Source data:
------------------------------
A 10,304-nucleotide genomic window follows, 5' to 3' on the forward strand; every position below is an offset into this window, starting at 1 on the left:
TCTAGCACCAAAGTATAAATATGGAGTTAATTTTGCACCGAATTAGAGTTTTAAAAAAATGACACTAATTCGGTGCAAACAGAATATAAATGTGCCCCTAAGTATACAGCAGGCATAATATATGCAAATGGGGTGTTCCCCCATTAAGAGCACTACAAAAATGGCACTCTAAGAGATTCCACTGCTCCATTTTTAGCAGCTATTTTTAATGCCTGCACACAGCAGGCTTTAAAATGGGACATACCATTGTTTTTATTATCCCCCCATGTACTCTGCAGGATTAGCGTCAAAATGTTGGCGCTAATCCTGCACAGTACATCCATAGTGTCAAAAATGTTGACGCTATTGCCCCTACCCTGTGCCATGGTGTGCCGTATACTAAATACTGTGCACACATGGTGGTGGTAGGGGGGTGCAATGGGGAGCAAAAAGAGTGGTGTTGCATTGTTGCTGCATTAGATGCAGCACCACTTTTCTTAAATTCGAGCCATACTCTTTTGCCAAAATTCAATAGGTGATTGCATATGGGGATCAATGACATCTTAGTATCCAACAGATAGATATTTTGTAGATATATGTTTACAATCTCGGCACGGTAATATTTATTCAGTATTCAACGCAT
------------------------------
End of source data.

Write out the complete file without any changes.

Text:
A 10,304-nucleotide genomic window follows, 5' to 3' on the forward strand; every position below is an offset into this window, starting at 1 on the left:
TCTAGCACCAAAGTATAAATATGGAGTTAATTTTGCACCGAATTAGAGTTTTAAAAAAATGACACTAATTCGGTGCAAACAGAATATAAATGTGCCCCTAAGTATACAGCAGGCATAATATATGCAAATGGGGTGTTCCCCCATTAAGAGCACTACAAAAATGGCACTCTAAGAGATTCCACTGCTCCATTTTTAGCAGCTATTTTTAATGCCTGCACACAGCAGGCTTTAAAATGGGACATACCATTGTTTTTATTATCCCCCCATGTACTCTGCAGGATTAGCGTCAAAATGTTGGCGCTAATCCTGCACAGTACATCCATAGTGTCAAAAATGTTGACGCTATTGCCCCTACCCTGTGCCATGGTGTGCCGTATACTAAATACTGTGCACACATGGTGGTGGTAGGGGGGTGCAATGGGGAGCAAAAAGAGTGGTGTTGCATTGTTGCTGCATTAGATGCAGCACCACTTTTCTTAAATTCGAGCCATACTCTTTTGCCAAAATTCAATAGGTGATTGCATATGGGGATCAATGACATCTTAGTATCCAACAGATAGATATTTTGTAGATATATGTTTACAATCTCGGCACGGTAATATTTATTCAGTATTCAACGCAT